A Set of Rosemary Sutcliff’s Roman Novels
Rosemary Sutcliff Roman Novels - Slightly Foxed Cubs
Rosemary Sutcliff, The Eagle of the Ninth
Rosemary Sutcliff, The Silver Branch - Slightly Foxed Cubs
Rosemary Sutcliff, Frontier Wolf - Slightly Foxed Cubs
Rosemary Sutcliff, The Lantern Bearers - Slightly Foxed Cubs
Rosemary Sutcliff Roman Novels - Slightly Foxed Cubs
  • Format: 220 x 155mm
  • Illustrations: Original black and white drawings by C. Walter Hodges
  • Publication date: 1 September 2019 & 1 September 2020
  • Producer: Smith Settle
  • Genre: Historical Fiction
  • Binding: Cloth hardback
  • Trimmings: Illustrated endpapers; colour blocking to spine and front
  • NB: Hand-numbered, limited edition of 2,000 copies
Made in Britain

A Set of Rosemary Sutcliff’s Roman Novels

Rosemary Sutcliff

SF Subscriber Prices

UK & Ireland £68 *save £8
Overseas £76 *save £8

Non-Subscriber Prices

UK & Ireland £76
Overseas £84
  • Gift wrap available
  • All prices include P&P. Overseas rates & subscriber discounts will be applied once you have selected a shipping type for each item during the checkout process.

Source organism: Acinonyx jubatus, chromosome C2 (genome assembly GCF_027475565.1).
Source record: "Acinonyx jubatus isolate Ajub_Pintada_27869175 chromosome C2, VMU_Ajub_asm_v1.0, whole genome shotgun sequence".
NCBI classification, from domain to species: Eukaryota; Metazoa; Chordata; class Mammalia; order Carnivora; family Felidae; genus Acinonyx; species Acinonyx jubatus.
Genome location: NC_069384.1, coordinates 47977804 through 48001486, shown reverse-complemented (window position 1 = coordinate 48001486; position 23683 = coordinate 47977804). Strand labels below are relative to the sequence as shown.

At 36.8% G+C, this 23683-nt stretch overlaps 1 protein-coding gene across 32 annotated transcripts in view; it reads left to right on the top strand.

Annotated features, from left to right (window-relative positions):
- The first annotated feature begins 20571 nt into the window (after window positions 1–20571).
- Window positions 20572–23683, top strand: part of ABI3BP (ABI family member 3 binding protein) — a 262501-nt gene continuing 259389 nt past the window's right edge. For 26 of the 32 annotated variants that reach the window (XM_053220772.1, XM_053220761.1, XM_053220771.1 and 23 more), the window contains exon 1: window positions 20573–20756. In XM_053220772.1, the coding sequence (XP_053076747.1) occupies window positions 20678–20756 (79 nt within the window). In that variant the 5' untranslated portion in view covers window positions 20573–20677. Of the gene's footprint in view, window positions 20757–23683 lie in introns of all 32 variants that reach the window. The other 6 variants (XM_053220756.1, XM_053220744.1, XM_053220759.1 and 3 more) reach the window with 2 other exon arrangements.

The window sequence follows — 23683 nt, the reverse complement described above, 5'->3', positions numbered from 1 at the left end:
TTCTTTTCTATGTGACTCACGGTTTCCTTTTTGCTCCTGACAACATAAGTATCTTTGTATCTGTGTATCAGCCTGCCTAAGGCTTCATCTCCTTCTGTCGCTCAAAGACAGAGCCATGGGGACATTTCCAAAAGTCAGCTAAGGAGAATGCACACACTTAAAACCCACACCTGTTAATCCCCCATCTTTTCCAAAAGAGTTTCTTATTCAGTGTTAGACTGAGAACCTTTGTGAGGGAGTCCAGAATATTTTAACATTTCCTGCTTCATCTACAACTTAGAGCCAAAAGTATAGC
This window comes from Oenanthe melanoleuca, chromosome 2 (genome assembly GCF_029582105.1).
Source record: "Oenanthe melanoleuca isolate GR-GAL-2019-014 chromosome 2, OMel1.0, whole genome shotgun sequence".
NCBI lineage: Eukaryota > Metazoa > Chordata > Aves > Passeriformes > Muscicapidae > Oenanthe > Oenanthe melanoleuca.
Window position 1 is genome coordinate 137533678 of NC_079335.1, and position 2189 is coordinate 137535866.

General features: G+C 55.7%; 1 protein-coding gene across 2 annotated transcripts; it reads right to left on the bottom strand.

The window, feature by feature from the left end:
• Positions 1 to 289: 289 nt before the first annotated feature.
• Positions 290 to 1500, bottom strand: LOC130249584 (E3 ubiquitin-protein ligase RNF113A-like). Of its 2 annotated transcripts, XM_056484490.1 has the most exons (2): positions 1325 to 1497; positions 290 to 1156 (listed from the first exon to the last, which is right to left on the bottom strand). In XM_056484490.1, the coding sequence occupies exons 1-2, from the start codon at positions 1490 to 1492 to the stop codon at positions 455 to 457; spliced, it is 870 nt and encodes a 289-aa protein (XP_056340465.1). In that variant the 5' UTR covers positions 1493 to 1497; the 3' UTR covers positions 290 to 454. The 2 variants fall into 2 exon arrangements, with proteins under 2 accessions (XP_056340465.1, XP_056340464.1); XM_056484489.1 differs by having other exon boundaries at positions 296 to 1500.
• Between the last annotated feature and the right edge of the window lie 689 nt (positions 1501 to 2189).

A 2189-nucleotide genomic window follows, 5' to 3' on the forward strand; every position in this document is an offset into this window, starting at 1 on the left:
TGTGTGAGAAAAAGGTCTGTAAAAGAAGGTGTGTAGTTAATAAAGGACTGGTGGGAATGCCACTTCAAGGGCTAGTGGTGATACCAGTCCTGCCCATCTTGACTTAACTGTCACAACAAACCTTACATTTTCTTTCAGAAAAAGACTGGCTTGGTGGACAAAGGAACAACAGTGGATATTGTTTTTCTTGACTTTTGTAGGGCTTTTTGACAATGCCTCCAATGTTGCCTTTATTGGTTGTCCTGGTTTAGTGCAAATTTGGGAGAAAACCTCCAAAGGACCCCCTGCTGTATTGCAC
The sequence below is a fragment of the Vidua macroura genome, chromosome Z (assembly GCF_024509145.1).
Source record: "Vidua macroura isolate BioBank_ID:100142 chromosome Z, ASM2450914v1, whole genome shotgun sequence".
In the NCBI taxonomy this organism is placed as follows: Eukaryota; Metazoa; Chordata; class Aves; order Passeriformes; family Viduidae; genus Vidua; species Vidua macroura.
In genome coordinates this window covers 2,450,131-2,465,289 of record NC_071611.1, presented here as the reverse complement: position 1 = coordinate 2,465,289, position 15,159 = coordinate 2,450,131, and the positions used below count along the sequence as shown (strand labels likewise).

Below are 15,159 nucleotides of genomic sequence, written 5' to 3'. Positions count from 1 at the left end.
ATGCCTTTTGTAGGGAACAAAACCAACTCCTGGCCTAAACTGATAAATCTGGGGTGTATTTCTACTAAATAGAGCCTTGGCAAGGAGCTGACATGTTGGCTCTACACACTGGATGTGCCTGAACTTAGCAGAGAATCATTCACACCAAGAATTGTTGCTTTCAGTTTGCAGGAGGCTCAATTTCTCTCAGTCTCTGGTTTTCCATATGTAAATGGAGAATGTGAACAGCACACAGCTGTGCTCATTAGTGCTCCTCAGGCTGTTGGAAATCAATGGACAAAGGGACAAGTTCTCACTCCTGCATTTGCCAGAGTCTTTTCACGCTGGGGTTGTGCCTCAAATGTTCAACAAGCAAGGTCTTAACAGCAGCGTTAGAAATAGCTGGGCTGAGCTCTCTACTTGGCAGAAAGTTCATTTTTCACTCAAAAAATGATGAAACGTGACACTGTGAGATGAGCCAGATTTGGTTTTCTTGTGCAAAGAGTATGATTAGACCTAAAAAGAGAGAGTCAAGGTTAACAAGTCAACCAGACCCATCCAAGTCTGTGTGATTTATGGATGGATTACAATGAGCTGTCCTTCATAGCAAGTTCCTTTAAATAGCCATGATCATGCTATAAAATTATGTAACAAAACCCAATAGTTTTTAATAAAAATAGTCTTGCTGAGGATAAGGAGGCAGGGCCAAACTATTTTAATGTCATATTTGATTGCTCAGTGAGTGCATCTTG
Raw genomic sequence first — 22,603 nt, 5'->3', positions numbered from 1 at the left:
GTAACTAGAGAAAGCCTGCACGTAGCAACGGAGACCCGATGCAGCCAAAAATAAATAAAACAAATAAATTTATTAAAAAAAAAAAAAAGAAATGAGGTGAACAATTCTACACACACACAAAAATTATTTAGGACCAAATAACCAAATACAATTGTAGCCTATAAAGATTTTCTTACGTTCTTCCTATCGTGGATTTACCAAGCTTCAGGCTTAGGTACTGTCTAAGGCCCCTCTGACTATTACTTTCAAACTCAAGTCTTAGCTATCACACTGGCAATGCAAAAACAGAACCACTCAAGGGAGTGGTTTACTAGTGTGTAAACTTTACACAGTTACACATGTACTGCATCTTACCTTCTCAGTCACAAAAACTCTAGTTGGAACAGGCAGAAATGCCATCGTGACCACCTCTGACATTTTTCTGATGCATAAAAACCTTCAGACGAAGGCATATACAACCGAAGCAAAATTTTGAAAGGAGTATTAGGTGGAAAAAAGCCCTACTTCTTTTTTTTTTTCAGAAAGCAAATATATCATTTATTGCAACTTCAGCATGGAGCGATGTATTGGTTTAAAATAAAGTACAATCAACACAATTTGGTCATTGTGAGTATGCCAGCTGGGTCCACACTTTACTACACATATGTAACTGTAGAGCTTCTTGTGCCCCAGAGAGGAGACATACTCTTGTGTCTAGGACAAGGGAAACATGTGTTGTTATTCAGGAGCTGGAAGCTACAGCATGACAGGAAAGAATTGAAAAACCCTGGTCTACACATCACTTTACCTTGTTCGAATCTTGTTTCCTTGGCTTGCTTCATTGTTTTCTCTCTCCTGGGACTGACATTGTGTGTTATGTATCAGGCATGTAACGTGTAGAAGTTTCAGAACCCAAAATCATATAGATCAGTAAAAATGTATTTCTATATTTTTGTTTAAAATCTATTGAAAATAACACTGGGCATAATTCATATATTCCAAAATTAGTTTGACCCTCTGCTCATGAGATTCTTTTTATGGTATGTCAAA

• In stock
  • Special price only available when ordering directly from Slightly Foxed
Add to Basket
● If you are a current subscriber to the quarterly your basket will update to show any discounts before the payment page during checkout ● If you want to subscribe now and buy books or goods at the member rate please add a subscription to your basket before adding other items ● Gift wrap, messages and delivery instructions may be added during the checkout process ● If you need help please send us a message using the form in the bottom left of your screen and we’ll be in touch as soon as we’re back at our desks.

Rosemary Sutcliff’s four great Roman novels, The Eagle of the Ninth (1954), The Silver Branch (1957), Frontier Wolf (1980) and The Lantern Bearers (winner of the 1959 Carnegie Medal) tell the story of the Roman occupation of Britain through the fortunes of several generations of the Aquila family, from the Empire’s glory days to its final withdrawal, weakened by increasing pressure from Saxon raiders and internal power struggles at home.